Why are terrorists around the world still able to execute large-scale attacks?
Readers discuss the Mogadishu tragedy, debt and more
I refer to your article, Mogadishu bomb toll rises to at least 300, and to your editorial, Somalia needs our sympathy and support (October 17). Such a despicable act of cruelty against civilians doesn’t achieve anything but destruction. Still, it won't deter those after peace and harmony. The fact that such acts of murder are on the rise is proof that counter-terrorism units in the country remain weak and need help in their struggle against thugs and terrorists. In fact, the country is only going backwards, in my opinion. Governments, not only in Somalia, but also in other countries in which terrorism has become a serious menace, seem to be failing in their pledges to ensure platforms for peaceful coexistence. The fact that administrations around the globe continue to fail to quell such attacks of massive scale will only mean more woes for the underprivileged, who also have rights to live with dignity and without fear. Political mediation, rather than aggression and empty threats, may be the ideal way to address the core of such issues. Otherwise, loss of life and infrastructural damage (which, in some cases, takes decades to remedy) will continue to prevail. Youth are bearing the brunt of today's uncertain world.
Ramachandran Nair, Oman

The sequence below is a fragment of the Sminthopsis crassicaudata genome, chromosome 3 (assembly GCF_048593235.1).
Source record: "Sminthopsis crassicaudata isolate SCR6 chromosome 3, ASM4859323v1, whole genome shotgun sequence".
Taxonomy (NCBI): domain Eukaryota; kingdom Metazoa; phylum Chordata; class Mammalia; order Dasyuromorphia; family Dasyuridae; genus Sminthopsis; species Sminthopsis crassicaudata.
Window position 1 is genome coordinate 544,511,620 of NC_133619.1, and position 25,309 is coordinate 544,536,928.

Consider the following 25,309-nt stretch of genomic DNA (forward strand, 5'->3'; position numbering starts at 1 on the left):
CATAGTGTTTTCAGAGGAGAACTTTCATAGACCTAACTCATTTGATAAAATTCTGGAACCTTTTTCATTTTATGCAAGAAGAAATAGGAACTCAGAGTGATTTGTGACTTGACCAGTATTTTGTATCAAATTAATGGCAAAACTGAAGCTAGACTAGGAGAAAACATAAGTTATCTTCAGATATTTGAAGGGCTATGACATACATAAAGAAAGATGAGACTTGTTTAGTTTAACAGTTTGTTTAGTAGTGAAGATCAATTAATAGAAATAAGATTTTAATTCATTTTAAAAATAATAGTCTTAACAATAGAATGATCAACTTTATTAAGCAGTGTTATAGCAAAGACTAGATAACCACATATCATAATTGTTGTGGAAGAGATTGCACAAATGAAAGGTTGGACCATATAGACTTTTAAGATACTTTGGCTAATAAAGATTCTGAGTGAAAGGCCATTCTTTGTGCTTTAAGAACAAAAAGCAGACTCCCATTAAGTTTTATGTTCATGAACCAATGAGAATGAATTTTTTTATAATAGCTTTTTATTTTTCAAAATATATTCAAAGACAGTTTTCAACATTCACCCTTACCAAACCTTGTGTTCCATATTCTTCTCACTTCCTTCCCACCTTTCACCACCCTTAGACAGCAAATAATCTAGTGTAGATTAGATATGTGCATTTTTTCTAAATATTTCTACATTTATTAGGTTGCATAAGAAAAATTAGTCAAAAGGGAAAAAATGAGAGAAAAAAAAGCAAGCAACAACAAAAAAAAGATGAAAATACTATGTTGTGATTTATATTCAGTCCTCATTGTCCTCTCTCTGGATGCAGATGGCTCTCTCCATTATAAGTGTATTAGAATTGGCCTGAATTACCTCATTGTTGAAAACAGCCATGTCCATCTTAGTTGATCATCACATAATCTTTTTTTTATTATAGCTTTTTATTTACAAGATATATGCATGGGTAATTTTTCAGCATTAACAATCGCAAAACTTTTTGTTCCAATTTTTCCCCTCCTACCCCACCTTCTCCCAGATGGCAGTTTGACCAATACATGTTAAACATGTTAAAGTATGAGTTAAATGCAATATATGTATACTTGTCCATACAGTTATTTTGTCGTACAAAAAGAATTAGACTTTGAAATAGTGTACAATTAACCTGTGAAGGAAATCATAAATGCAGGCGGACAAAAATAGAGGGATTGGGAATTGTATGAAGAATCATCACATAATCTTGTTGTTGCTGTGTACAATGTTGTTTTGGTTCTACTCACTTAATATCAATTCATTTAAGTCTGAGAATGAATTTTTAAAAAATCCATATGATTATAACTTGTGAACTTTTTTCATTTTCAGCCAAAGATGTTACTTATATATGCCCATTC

The recent bomb blast, which was detonated at the entrance of the Safari Hotel in Somalia, was deplorable to say the least. Somalia is known for high levels of poverty and undernourishment. This attack is unacceptable and the motives behind this gruesome crime should be investigated by the government. As ever, the perpetrators must be brought to justice. Somalia is already a poor country and this attack will undoubtedly take a heavy toll on a nation struggling to get by. The Al Shabab terrorist group has staged countless attacks over the years, but given the mass scale of this attack, authorities should ensure they find out who the real culprits are. I pray for the victims' families and for those injured in this cowardly attack.
K Ragavan, India
As always, Qatar’s aim is to wreak havoc in the region
In reference to your article, Gargash slams Qatar for attempting to ‘undermine’ UAE’s role in Yemen (October 11), as always, Qatar prefers wreaking havoc in the region and continues to support extremists.
Asyah Elisabeth Meel, Abu Dhabi
Debt is a peril and should be avoided at all costs
In reference to your article, The Debt Panel: 'I left the UAE without paying Dh170,000 in loans, now banks won’t negotiate to help me return to the UAE' (October 17), shouldn't people be barred from leaving the country until their debt is settled? Do some banks offer debt insurance, which will pay off a minimum amount of debt in the event of job loss (or allow a person to leave the country before the debt is cleared)? I know that they offer insurance to cover debt in the event of death and that many require it as a precondition before taking out loans. I would be grateful for a debt panel discussion on these points.
Suzanne Arruda-Wessel, Abu Dhabi
After reading this article, I am even happier that I don't own a credit card. Cash is king.
Carla Botha, Dubai
Updated: October 18, 2017 02:35 PM